Similarly, the CIA, NSA, State Department, and Department of Defense also rely heavily on public acceptance of the War on Drugs as a pretense for overriding national sovereignty around the world. In their bullying of Latin American leaders and control of opiate fields in the Levant, drug suppression money is often both carrot and stick.
Liberty vs. Lobbyists
Doing battle against big government and corporate cronies like the criminals above is more satisfying than punching Nazis and more practical than protesting. The American people are fed up with prohibition and the failed War on Drugs.
Ending prohibition has something for everyone:
What can possibly unite an impossibly divided America? A serious push to end prohibition.
In a quest to ease pressures on the Brazilian prison system, mental health workers have opted to give prison inmates the psychedelic brew ayahuasca, in the hopes of helping them to work through their deeply-rooted emotional traumas.
It is no secret that the current prison system lies in shambles. Overcrowded holding spaces, abusive staff, unsanitary living conditions — such environments rarely lead to redemption and rehabilitation, but instead almost always seed further violence, aggression, and feelings of alienation from society.
While some prisons are now offering holistic services such as yoga, meditation, and Reiki, prisoners’ rights advocacy group Acuda is taking it one step further, offering Brazilian prisoners a real shot at a new life through the use of the traditional Amazonian brew, ayahuasca.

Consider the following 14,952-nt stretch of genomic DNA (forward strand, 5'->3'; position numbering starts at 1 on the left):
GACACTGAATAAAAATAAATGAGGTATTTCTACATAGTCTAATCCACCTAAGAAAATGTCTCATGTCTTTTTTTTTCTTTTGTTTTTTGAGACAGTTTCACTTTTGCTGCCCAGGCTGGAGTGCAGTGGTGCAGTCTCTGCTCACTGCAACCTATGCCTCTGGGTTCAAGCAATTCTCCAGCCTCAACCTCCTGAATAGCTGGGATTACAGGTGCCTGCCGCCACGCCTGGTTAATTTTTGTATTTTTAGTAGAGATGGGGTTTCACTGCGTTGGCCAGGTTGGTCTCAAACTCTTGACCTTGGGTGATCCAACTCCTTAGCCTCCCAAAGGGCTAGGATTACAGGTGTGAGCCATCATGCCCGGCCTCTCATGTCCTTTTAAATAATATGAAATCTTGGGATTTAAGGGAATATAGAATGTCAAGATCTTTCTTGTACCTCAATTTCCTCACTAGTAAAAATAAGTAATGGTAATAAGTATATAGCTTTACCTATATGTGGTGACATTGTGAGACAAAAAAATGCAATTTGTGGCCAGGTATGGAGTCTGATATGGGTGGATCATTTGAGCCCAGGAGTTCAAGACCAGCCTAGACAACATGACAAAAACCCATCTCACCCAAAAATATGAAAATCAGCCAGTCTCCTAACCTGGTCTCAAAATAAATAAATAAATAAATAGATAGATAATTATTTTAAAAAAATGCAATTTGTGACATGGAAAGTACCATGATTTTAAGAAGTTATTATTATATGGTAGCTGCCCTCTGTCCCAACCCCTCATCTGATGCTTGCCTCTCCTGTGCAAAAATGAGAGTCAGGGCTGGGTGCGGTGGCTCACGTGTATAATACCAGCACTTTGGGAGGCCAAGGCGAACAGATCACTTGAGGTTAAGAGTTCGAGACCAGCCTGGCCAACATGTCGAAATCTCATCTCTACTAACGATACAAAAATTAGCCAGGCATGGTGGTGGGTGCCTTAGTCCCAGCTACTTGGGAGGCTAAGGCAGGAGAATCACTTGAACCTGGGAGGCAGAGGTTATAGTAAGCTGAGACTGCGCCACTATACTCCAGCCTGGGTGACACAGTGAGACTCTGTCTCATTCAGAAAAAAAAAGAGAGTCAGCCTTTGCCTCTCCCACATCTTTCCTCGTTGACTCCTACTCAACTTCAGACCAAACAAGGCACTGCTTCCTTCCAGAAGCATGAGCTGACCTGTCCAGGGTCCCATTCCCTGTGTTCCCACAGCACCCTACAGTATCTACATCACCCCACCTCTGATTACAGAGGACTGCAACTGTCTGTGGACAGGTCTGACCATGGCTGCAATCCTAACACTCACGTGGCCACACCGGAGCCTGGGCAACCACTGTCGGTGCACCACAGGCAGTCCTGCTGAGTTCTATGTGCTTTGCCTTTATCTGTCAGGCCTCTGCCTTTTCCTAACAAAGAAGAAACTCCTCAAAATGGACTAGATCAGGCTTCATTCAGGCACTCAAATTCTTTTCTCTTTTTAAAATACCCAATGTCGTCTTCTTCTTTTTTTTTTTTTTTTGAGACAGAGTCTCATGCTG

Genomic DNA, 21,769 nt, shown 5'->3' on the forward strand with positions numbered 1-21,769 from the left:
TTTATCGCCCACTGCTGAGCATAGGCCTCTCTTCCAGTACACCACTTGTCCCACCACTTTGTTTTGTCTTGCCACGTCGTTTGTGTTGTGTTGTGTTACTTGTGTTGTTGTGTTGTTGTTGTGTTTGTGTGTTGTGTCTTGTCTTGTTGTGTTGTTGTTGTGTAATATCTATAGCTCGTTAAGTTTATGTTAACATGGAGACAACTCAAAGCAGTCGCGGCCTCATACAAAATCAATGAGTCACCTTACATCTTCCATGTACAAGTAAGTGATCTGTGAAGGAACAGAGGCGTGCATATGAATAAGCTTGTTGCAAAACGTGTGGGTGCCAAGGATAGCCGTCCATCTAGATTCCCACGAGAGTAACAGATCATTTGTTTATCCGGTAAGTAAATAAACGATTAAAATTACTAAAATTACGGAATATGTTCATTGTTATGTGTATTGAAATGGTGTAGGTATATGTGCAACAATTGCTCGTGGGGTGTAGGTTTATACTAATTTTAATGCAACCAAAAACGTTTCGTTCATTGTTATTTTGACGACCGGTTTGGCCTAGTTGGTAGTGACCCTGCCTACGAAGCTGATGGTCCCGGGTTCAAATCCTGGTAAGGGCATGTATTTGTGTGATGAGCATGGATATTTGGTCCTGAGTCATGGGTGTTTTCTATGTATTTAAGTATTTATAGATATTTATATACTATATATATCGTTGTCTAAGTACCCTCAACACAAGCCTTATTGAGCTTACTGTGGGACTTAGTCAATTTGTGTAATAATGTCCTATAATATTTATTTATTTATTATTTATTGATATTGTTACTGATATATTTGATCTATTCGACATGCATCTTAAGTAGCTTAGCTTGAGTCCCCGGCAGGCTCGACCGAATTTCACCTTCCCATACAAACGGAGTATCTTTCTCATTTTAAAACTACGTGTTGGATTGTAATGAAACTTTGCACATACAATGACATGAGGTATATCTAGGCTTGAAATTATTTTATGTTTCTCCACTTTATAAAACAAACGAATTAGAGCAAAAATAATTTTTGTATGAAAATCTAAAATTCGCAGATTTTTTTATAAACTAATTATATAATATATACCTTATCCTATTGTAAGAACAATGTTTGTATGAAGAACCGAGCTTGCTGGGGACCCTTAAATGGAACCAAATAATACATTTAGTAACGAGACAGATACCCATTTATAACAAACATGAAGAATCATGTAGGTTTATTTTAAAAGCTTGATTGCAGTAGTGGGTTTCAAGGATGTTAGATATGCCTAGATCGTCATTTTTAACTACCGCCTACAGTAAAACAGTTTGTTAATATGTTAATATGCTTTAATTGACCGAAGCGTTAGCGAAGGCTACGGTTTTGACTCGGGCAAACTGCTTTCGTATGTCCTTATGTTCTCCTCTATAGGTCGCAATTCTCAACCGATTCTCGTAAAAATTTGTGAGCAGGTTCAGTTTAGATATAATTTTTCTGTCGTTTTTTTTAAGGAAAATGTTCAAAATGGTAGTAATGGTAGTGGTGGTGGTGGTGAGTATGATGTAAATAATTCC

Ayahuasca is a psychoactive brew that combines a specific Amazonian vine (Banisteriopsis caapi) with a leaf (Psychotria viridis), creating an extremely pungent, orally-active cocktail of DMT, a powerful psychedelic known to induce mystical and life-changing experiences for its user.
At first, Acuda had trouble finding a place where the inmates could drink the ayahuasca, but they were finally accepted by an offshoot of Santo Daime, a Brazilian religion founded in the 1930s that blends Catholicism, African traditions, and the trance communications with spirits popularized in the 19th century by a Frenchman known as Allan Kardec.
“Many people in Brazil believe that inmates must suffer, enduring hunger and depravity,” said Euza Beloti, a psychologist with Acuda, to the New York Times. “This thinking bolsters a system where prisoners return to society more violent than when they entered prison. [At Acuda] we simply see inmates as human beings with the capacity to change.”
Supervisors at Acuda, who obtain a judge’s permission to take about 15 prisoners once a month to the temple ceremony, say they are mindful of the risks of ayahuasca, commonly called Daime in Brazil or referred to as tea. At the same time, Acuda’s therapists consume the brew with the inmates, as well as with the occasional prison guard who volunteers to accompany the group.
“This is how it should be,” said Virgílio Siqueira, 55, a retired police officer who works as a guard at the prison complex that includes Acuda. “It’s gratifying to know that we can sit here in the forest, drink our Daime, sing our hymns, exist in peace.”
Police are deployed to manage a broad spectrum of social issues, from homelessness to school safety. Alex Vitale’s new book lays out a different approach.
“Vitale calls for an ideological reframing of policing as an inherently punitive practice that criminalizes the most vulnerable and marginalized people in the U.S. in order to maintain the status quo for white elites. Instead, he writes, people should be given the programs and resources they need to solve problems within communities in ways that do not involve police, courts, or prisons — a path to materializing justice.”
Photo: Scott Olson/Getty Images
Images from the mass protests in St. Louis last month against the acquittal of a white former police officer in the fatal shooting of Anthony Lamar Smith felt like déjà vu: raised fists, Black Lives Matter signs, swarms of police armed in full riot gear. But this time, as police made arrests on the third night of protests, they began to chant “Whose streets, our streets” — a refrain that, stolen from the voices of protesters, mutated into an unsettling declaration of power, entitlement, and impunity.